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  • On the 28th of May 1262 he married Isabella, daughter of James I., king of Aragon, who died in 1271.
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  • In 1J35 he was sent to Germany, in the hope of inducing Lutheran divines to approve of Henry's divorce from Catherine of Aragon, and four years later he was employed in negotiations connected with Anne of Cleves's marriage.
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  • In 1284 Martin IV., having excommunicated Pedro III., king of Aragon, offered that kingdom to Charles.
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  • In 1290 Charles married Margaret, daughter of Charles II., king of Naples, and renounced his pretensions to Aragon.
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  • Long before his death he had become alienated from the advanced school of Catalan nationalists, and endeavoured to explain away the severe criticism of Castile in which his Historia de Cataluna y de la Corona de Aragon (1860-1863) abounds.
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  • His surname "of Antequera" was given him because he was besieging that town, then in the hands of the Moors, when he was told that the cortes of Aragon had elected him king in succession to his uncle Martin, the last male of the old line of Wilfred the Hairy.
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  • As king of Aragon his short reign of two years left him little time to make his mark.
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  • Having been bred in Castile, where the royal authority was, at least in theory, absolute, he showed himself impatient under the checks imposed on him by the fueros, the chartered rights of Aragon and Catalonia.
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  • When, however, Ferdinand was elected king of Aragon, and the regency remained in the hands of the king's mother, Constance, daughter of John of Gaunt, a foolish and dissolute woman, Alvaro became a very important person.
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  • In 1445 the faction of the nobles allied with Alvaro's main enemies, the Infantes de Aragon, were beaten at Olmedo, and the favourite, who had been constable of Castile and count of Santesteban since 1423, became Grand Master of the military order of Santiago by election of the Knights.
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  • He succeeded to the county of Barcelona in 1162 on the death of his father, at the age of eleven, and in 1164 his mother renounced her rights in Aragon in his favour.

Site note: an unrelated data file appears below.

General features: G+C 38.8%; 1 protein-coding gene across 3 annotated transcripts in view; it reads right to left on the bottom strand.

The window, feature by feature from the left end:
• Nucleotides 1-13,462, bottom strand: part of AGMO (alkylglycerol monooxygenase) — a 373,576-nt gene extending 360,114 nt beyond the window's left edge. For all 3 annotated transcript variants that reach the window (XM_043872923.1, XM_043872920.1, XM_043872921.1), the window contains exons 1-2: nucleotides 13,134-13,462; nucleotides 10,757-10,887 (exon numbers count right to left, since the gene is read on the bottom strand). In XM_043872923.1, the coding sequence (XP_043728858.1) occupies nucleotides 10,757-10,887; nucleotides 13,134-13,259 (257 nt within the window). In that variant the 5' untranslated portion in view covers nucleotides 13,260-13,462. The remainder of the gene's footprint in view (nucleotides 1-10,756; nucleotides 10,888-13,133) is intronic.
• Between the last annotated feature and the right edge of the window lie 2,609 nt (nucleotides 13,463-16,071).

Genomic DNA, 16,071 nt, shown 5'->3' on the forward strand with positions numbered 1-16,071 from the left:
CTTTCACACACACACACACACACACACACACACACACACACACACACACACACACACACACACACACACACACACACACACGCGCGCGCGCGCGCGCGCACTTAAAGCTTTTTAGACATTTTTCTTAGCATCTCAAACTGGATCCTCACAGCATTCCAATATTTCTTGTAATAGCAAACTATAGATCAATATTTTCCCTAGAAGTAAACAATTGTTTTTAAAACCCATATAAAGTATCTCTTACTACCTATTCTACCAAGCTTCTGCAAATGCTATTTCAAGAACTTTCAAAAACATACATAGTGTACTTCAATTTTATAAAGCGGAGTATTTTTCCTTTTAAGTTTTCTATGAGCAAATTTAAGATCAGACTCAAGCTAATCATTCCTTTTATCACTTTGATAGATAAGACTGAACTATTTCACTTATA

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  • As king of Aragon he took a share in the work of the reconquest, by helping his cousin Alphonso VIII.
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  • His inability to resist the demands of his nobles left a heritage of trouble in Aragon.
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  • Besides his three sons, Bela, Coloman and Andrew, Andrew had a daughter Iolanthe, who married the king of Aragon.
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  • Andalusia has never been, like Castile or Aragon, a separate kingdom.
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  • He was more or less effectively the supreme temporal chief of the kingdom of Sicily and Naples, Sardinia, the states of the Iberian peninsula (Castile, Leon, Navarre and Portugal), Aragon (which, under Peter II., was the type of vassal and tributary kingdom of the Roman power), the Scandinavian states, the kingdom of Hungary, the Slav states of Bohemia, Poland, Servia, Bosnia and Bulgaria, and the Christian states founded in Syria by the crusaders of the 12th century.
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  • But they still continued to desire the restoration of the Angevin dynasty in Sicily and to assist the designs of France on Aragon by preaching a crusade against the masters of Barcelona and Palermo.
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  • The hopes of the Curia were frustrated by the resistance of the Aragonese and Sicilians, and Charles of Valois, to whom the Curia eventually destined the crown of Aragon, had to resign it for that of Constantinople, which he also failed to secure.
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  • Castilian, which is the literary language of Spain, and with certain differences, of Spanish America, is spoken in Old and New Castile, Aragon, Estremadura, and the greater part of Leon; in Andalusia it is subject to various modifications of accent and pronunciation.